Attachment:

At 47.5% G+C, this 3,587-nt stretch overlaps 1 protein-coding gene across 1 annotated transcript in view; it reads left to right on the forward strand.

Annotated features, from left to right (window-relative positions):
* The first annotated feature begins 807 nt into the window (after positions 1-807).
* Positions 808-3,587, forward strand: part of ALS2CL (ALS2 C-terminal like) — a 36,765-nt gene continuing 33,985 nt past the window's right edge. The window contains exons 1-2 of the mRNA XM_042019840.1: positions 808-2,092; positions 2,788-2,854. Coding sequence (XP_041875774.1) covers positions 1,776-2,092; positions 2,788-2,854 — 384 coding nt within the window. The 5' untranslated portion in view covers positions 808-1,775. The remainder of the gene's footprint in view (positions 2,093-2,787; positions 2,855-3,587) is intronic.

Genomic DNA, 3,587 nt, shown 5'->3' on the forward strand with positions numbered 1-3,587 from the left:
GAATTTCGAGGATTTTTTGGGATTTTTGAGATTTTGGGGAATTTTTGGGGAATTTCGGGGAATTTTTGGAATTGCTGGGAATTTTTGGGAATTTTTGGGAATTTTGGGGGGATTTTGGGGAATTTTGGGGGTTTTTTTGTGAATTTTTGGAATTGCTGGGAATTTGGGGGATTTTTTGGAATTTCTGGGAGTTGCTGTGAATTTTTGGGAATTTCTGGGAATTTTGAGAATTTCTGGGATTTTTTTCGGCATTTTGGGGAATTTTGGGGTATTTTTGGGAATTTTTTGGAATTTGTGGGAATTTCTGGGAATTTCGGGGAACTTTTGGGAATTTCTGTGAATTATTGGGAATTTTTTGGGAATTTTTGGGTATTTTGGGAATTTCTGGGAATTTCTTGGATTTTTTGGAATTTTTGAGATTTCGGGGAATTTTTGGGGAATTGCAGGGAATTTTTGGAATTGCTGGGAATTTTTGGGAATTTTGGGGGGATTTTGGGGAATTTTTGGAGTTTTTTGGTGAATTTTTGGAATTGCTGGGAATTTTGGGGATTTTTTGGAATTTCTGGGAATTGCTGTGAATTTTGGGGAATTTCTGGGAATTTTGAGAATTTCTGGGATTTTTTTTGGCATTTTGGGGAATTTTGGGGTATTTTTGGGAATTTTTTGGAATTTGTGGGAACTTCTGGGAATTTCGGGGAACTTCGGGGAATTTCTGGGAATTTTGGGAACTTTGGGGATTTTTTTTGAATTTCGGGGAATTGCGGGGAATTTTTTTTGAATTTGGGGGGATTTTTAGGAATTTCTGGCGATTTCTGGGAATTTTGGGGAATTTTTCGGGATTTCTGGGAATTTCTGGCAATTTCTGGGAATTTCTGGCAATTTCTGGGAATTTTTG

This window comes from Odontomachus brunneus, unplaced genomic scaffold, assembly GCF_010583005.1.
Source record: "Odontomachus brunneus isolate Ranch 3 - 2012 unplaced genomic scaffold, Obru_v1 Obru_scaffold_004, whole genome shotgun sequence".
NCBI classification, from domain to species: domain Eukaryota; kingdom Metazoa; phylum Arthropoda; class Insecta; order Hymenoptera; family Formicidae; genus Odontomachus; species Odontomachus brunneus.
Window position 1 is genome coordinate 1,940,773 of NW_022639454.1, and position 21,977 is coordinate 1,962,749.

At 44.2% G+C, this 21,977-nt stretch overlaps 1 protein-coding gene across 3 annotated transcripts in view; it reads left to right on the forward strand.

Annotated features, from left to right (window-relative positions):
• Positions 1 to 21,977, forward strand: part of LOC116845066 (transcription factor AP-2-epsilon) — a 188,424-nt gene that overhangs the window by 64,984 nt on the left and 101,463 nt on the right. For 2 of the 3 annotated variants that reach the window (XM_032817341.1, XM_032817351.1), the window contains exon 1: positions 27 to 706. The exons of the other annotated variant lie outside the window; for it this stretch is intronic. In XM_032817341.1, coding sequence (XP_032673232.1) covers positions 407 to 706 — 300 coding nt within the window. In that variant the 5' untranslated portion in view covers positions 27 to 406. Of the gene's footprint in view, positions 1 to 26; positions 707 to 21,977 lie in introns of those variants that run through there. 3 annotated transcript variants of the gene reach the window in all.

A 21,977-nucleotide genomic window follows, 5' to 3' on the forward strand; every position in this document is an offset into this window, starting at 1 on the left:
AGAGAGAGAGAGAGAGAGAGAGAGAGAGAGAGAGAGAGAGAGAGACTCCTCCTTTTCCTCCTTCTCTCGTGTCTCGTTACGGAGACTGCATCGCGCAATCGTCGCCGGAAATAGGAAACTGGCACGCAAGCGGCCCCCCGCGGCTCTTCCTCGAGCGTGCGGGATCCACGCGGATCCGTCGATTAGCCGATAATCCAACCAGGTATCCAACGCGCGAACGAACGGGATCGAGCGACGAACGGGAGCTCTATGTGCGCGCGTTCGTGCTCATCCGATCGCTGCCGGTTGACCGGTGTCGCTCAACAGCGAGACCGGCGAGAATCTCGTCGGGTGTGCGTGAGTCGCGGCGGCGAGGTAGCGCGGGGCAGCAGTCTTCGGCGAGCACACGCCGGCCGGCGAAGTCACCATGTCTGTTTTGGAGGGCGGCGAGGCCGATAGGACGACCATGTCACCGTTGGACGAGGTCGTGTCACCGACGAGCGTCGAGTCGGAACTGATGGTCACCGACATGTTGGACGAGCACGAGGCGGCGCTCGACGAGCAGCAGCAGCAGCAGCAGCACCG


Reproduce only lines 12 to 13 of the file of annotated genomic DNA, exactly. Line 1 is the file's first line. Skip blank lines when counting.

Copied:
Annotated features, from left to right (window-relative positions):
• Positions 1 to 21,977, forward strand: part of LOC116845066 (transcription factor AP-2-epsilon) — a 188,424-nt gene that overhangs the window by 64,984 nt on the left and 101,463 nt on the right. For 2 of the 3 annotated variants that reach the window (XM_032817341.1, XM_032817351.1), the window contains exon 1: positions 27 to 706. The exons of the other annotated variant lie outside the window; for it this stretch is intronic. In XM_032817341.1, coding sequence (XP_032673232.1) covers positions 407 to 706 — 300 coding nt within the window. In that variant the 5' untranslated portion in view covers positions 27 to 406. Of the gene's footprint in view, positions 1 to 26; positions 707 to 21,977 lie in introns of those variants that run through there. 3 annotated transcript variants of the gene reach the window in all.